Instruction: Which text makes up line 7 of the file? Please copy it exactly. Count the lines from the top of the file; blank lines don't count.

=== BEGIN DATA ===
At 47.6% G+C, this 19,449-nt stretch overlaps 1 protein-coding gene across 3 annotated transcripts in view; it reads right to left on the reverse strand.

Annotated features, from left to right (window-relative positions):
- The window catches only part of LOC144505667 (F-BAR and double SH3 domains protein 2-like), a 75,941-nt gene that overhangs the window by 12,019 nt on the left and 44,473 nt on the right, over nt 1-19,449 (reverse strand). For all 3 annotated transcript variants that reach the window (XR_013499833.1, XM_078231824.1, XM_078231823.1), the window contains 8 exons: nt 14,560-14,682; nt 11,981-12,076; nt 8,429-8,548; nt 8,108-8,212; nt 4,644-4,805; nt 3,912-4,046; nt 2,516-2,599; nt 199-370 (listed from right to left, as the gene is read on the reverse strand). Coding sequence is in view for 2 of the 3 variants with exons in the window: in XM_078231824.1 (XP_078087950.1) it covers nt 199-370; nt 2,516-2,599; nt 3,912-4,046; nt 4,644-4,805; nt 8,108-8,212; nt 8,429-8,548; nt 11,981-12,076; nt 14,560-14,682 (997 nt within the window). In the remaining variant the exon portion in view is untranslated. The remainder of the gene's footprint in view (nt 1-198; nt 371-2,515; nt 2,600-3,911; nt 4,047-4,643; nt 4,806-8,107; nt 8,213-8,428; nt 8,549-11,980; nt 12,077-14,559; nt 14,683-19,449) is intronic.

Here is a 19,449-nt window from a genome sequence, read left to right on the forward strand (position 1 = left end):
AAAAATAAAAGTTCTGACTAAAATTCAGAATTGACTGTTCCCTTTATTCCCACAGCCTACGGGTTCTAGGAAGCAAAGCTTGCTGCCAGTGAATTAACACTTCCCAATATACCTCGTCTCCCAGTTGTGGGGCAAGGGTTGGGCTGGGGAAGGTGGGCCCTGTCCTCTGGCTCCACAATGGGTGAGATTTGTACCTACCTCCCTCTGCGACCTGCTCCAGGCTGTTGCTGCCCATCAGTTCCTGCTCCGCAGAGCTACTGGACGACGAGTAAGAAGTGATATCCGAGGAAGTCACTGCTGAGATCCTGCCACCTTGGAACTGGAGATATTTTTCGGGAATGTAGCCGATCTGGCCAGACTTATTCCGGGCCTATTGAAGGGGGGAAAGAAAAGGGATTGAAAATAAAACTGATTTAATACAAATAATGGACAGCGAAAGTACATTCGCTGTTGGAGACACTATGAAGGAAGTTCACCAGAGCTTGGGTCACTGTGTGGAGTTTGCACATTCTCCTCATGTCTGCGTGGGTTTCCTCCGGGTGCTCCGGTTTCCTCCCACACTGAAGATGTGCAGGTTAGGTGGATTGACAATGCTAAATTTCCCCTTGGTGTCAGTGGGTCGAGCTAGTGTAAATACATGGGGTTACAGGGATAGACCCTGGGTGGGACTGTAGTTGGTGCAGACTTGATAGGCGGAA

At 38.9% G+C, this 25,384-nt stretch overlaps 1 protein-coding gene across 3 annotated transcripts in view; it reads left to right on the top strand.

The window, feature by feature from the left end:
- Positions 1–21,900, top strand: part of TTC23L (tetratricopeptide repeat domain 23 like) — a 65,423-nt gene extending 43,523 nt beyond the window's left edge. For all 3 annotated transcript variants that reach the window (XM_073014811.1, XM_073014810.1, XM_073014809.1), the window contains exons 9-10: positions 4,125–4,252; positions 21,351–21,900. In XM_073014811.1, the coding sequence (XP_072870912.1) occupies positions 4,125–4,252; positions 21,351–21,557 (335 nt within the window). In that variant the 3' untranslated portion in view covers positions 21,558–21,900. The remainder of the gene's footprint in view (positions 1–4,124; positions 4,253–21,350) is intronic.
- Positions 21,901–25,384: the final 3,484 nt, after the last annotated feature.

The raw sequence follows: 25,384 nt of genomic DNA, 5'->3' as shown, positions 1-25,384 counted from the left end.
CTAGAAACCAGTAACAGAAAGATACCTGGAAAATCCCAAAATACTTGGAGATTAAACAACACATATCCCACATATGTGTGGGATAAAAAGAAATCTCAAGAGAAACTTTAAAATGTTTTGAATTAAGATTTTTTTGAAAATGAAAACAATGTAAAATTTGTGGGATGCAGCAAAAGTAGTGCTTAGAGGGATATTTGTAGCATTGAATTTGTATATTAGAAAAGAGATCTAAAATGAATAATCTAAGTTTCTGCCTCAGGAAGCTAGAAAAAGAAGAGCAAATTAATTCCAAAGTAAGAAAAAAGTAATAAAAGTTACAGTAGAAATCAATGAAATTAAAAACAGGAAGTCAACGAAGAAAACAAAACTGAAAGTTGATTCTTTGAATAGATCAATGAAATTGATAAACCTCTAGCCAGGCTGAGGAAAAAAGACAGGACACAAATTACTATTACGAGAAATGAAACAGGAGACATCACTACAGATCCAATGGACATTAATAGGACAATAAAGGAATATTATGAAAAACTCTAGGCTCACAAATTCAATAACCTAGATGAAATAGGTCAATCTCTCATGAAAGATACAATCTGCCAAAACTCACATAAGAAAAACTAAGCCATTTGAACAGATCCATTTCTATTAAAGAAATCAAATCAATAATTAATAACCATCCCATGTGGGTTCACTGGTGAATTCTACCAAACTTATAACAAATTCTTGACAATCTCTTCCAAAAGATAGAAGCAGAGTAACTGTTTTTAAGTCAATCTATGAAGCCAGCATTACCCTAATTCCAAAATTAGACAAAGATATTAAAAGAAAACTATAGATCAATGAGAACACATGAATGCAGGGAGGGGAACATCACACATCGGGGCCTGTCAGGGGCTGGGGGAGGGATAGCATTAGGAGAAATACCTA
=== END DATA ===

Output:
The window, feature by feature from the left end: